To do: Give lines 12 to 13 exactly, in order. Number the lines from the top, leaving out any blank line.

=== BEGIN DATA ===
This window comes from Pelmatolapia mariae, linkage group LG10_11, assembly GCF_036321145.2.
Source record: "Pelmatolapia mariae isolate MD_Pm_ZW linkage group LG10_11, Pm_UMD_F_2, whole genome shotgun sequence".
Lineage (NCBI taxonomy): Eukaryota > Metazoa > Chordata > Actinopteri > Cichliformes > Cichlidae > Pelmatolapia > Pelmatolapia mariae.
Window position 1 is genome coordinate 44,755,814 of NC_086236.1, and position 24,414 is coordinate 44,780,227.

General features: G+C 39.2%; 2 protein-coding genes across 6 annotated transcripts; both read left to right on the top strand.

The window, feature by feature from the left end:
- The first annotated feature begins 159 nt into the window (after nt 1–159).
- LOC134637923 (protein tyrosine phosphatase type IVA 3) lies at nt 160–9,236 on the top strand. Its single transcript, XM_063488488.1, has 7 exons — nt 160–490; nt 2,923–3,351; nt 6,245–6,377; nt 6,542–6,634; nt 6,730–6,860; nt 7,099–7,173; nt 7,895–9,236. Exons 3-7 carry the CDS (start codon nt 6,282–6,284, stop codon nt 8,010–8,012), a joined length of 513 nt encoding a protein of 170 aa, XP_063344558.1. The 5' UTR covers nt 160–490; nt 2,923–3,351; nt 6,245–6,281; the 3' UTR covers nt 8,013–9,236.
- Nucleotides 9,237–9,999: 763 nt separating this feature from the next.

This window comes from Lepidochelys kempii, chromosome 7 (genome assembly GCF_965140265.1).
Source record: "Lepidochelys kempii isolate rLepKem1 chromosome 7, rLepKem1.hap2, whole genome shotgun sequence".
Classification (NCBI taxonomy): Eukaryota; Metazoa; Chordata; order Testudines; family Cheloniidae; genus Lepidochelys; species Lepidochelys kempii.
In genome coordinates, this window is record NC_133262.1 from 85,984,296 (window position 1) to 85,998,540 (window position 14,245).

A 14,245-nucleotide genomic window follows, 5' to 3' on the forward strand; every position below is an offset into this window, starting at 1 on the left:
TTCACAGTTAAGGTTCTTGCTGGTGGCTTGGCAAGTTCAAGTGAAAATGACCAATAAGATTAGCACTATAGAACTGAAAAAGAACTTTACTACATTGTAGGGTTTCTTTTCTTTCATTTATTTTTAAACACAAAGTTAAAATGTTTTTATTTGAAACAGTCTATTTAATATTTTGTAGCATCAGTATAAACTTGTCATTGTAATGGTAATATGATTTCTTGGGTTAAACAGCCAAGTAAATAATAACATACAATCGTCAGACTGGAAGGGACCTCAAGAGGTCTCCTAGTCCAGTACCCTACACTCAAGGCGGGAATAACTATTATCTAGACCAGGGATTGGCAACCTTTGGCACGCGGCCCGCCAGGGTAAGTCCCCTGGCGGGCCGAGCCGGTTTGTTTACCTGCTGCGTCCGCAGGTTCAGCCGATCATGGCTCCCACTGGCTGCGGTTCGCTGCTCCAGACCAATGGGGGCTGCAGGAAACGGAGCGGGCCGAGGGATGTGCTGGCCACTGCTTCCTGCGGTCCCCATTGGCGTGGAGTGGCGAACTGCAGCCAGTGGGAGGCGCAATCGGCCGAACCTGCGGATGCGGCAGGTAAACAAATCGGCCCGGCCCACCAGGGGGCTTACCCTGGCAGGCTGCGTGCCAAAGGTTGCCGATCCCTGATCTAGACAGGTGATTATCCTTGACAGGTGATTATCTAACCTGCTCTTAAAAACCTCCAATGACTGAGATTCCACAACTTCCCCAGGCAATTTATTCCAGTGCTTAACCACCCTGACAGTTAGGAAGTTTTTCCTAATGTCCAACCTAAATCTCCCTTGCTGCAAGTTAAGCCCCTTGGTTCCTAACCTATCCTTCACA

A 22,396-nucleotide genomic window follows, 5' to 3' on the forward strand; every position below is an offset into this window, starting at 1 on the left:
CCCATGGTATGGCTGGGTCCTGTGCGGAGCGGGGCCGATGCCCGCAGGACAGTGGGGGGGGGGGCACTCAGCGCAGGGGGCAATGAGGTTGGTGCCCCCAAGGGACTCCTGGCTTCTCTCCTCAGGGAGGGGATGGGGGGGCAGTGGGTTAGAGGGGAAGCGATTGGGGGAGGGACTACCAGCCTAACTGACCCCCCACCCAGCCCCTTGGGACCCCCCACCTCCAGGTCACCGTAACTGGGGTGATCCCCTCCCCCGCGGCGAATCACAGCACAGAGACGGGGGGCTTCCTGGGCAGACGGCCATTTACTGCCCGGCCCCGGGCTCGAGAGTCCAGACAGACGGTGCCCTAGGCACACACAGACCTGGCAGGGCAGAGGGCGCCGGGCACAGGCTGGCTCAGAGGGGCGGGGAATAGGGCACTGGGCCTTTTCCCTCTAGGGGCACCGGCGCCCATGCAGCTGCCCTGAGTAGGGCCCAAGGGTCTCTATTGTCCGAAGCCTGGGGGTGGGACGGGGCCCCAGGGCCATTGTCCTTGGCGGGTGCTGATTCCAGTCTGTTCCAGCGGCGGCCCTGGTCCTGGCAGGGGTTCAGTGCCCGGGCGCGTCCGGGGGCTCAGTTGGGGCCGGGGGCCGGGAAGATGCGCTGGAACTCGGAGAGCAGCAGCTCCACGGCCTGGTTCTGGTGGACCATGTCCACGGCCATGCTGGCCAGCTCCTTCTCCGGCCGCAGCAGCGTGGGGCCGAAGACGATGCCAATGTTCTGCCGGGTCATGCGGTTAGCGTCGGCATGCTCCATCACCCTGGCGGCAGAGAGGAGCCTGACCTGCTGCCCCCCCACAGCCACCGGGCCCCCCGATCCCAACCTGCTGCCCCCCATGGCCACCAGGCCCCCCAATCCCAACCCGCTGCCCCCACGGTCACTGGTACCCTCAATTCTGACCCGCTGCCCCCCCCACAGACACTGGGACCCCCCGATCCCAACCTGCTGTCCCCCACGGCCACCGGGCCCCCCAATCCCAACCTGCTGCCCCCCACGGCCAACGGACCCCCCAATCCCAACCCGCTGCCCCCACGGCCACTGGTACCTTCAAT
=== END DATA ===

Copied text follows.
Classification (NCBI taxonomy): Eukaryota; Metazoa; Chordata; order Testudines; family Cheloniidae; genus Lepidochelys; species Lepidochelys kempii.
In genome coordinates, this window is record NC_133262.1 from 85,984,296 (window position 1) to 85,998,540 (window position 14,245).